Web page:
Secondly, give me some set up where you're better off using bluffs "look a monkey!" to break observation than just breaking observation. It seems like it should be a thing, but if you can just start stealthing behind cover, AND you can move from cover to cover, there's no reason to ever bluff someone (baring some truly bizarre teleporter or slide shenanigans) Your standard action to bluff and then 15 feet of movement could MUCH be better spent as 30 feet of movement.

I did that already.

If you move behind cover and then make a stealth check (staying in the same location) then the enemy is still Aware of Location.

If you instead go, 'look! a monkey.' Then move and hide behind that curtain, the enemy is not Aware of Location.

What do you mean by 'just breaking observation'? From what I know, the only way to 'just break observation' is moving to a location that provides total concealment (or total cover since that also provides total concealment).

BigNorseWolf wrote:

Third, abilities list cover and observation as seperate things that stealth enablers deal with. The operatives cloaking field for one. There's no reason to do that if cover/concealment automatically broke observation.

Cover and concealment don't break observation automatically. When you move to a location that has cover, you are still Observed by enemies that had Observing state before. Being behind cover qualifies you to make a stealth check to hide. It is listed as one of the options in both the rules on Observing and the rules on Hide.


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BigNorseWolf wrote:
Situations where you wouldn't move behind something, stealth, and then move behind something else with the same action economy are so niche as to be non existant/ not something you'd write rules for.

Let's see...

Rooms where there is only one location that provides cover or concealment.

Places where there is only one place with concealment that you can reach in the amount of distance you can travel.

Setups where there are several places with cover, but only one of them has cover against all of the enemies.

When going up against intelligent enemies: setups where there are multiple places of concealment, but you don't want the enemies to be able to quickly deduce which one you went and hid in.

I think that actually covers most setups that I can think of where I would be wanting to hide after the encounter already started.


BigNorseWolf wrote:
Nerdy Canuck wrote:
BigNorseWolf wrote:
Secondly, give me some set up where you're better off using bluffs "look a monkey!" to break observation than just breaking observation.
Since Diversion lets you hide as if you had cover or concealment, it would be when you don't have cover or concealment.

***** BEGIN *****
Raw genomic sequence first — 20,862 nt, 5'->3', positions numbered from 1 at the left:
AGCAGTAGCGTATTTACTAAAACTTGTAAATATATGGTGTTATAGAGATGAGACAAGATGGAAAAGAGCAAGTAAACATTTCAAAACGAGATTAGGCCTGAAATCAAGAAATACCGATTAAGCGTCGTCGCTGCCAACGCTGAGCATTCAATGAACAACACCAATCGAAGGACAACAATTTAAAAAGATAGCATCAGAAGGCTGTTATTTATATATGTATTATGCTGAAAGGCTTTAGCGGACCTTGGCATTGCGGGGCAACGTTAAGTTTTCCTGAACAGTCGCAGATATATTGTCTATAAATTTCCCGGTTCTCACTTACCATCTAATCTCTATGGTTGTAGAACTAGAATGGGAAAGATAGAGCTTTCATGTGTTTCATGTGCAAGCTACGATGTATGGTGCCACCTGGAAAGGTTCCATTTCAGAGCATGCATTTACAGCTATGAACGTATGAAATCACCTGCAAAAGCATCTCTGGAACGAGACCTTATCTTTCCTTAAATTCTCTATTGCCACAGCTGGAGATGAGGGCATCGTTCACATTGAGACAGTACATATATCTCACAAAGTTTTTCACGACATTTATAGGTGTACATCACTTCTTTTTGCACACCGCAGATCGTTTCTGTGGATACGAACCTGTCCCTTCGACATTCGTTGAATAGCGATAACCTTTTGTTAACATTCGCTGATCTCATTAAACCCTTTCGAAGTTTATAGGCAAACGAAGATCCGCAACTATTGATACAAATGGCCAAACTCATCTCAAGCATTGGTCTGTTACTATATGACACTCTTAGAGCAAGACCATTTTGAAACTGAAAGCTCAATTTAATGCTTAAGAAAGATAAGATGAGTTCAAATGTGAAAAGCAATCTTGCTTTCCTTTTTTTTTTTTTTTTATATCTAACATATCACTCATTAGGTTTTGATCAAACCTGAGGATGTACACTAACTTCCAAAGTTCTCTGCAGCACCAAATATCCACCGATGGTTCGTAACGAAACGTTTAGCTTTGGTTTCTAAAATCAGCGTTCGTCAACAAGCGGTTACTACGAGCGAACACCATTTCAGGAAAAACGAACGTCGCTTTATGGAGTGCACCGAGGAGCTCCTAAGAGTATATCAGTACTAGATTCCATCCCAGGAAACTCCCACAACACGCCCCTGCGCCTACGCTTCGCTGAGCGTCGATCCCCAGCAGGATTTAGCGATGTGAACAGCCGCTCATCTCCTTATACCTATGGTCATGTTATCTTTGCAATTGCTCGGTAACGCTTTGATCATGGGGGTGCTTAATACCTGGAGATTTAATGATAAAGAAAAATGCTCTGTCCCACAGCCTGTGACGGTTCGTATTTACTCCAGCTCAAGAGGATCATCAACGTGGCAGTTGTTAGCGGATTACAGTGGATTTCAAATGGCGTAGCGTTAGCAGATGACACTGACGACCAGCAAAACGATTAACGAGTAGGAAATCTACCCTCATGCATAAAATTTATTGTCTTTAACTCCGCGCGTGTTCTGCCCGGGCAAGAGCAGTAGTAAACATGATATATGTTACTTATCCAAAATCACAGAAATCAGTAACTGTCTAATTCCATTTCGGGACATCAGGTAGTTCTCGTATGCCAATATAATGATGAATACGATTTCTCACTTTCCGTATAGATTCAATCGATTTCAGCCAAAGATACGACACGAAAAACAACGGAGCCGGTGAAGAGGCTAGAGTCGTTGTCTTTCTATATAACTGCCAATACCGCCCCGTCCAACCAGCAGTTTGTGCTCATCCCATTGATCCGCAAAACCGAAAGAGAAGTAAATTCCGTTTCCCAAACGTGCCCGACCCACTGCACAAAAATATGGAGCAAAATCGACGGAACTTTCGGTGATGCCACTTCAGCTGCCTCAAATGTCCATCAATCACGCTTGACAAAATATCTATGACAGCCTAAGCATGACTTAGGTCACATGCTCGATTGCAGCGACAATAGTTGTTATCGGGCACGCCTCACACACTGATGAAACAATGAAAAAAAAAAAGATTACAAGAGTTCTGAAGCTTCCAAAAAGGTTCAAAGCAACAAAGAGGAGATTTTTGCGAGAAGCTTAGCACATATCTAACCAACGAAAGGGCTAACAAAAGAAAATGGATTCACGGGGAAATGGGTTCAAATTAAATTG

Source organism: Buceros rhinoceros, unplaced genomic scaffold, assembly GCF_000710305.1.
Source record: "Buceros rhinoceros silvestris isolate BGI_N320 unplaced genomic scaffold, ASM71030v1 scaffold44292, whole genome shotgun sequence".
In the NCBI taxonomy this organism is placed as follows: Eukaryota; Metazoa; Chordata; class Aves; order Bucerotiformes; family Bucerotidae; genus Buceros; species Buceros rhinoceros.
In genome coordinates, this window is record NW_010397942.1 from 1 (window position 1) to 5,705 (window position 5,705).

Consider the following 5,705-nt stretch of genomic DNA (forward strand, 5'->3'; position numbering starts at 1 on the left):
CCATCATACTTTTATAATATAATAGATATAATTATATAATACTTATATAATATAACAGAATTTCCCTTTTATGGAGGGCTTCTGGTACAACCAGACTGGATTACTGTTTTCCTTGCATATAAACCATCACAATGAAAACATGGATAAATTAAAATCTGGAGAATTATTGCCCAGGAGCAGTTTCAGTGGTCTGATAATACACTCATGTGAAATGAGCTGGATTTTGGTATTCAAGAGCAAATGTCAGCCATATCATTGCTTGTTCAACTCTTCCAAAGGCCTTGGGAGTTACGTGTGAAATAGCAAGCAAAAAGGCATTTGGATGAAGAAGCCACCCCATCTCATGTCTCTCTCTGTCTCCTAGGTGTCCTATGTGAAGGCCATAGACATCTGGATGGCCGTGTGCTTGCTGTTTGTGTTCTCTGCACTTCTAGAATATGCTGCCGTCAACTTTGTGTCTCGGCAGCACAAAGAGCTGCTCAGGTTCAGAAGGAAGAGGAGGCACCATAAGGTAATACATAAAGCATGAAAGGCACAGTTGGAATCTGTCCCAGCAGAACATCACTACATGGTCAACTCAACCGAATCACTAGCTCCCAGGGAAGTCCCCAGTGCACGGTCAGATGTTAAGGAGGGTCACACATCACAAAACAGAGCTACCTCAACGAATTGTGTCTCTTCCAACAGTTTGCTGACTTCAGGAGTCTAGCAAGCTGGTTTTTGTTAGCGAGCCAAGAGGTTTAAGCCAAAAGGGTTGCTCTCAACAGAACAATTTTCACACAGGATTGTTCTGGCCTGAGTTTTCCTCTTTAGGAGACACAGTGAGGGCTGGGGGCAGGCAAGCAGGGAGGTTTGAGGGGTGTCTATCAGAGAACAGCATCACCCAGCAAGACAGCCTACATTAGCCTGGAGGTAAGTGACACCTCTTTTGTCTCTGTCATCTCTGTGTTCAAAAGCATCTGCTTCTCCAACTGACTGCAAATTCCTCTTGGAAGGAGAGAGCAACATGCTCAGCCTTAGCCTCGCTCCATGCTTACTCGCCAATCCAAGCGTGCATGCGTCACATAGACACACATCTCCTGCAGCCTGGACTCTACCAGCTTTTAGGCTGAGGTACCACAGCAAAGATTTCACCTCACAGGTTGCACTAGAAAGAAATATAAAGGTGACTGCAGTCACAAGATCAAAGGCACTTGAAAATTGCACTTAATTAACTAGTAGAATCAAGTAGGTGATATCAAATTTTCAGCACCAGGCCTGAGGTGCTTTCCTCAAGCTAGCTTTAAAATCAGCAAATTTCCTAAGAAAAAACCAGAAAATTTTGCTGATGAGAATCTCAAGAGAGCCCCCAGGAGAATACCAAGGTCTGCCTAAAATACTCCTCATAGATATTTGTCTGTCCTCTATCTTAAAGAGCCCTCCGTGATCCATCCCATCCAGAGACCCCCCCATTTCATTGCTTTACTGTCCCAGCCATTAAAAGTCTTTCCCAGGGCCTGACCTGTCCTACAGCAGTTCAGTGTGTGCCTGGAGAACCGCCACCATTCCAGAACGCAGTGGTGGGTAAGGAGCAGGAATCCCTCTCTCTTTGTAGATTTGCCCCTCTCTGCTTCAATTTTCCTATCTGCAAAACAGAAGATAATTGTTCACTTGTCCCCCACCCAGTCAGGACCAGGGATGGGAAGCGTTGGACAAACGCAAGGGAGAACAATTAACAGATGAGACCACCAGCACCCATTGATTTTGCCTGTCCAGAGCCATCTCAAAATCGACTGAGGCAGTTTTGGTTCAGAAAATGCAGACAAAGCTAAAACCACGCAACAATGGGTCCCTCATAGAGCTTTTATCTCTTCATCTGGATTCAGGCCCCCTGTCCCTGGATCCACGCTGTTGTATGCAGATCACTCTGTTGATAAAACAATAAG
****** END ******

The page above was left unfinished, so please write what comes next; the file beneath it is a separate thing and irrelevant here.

It only lasts long enough for you to get there.

You go look a monkey, everyone turns away, you need to move your rump behind something. (you can't stand there holding a branch saying "I'm a Bush and make a stealth check)

Situations where you wouldn't move behind something, stealth, and then move behind something else with the same action economy are so niche as to be non existant/ not something you'd write rules for.

Not at all! If you bluff and stealth, they literally don't know where you went, although they can probably guess you're in a covered or concealed square within a reasonable range of your estimated movement speed. If that's multiple locations scattered around a room (crates in a warehouse, or multiple doors out of a room), you don't know which one to approach (e.g. to search or for blindsight range purposes) or attack with AOEs.

If you move and then stealth, they know exactly which piece of cover/concealment you went into, and know you had to stop and take a move action to complete your hide action there. You move up to close the range if that's beneficial to you, or you can hit that area with a grenade, Explosive Blast spell, or explode weapon of your choice to damage the stealthing character.

If you were doing it in a room with four open doors, they know exactly which door you went through before you disappeared, rather than having to guess and potentially waste time rushing through the wrong door after you.


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In short, the bluff check to hide increases the number of places that you could be hiding. Making it harder for the enemies to just walk over to the hiding place that you are in and find you there.


Aha! Bluff then Stealth is also a means to avoid attacks of opportunity.

"Hey, look over there!" followed by walking through their threatened area - Bluff (Diversion) qualifies you to make the Stealth (Hide) check, then the successful Stealth (Hide) check gives you total concealment and therefore immunity to AoOs during your movement.

Sovereign Court

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BigNorseWolf wrote:

It isn't, on a large number of accounts.

First off, take observed completely out of the game and what changes for the easier stealth interpretation? Observed is a completely unnecessary thing to track if its synonymous with has cover.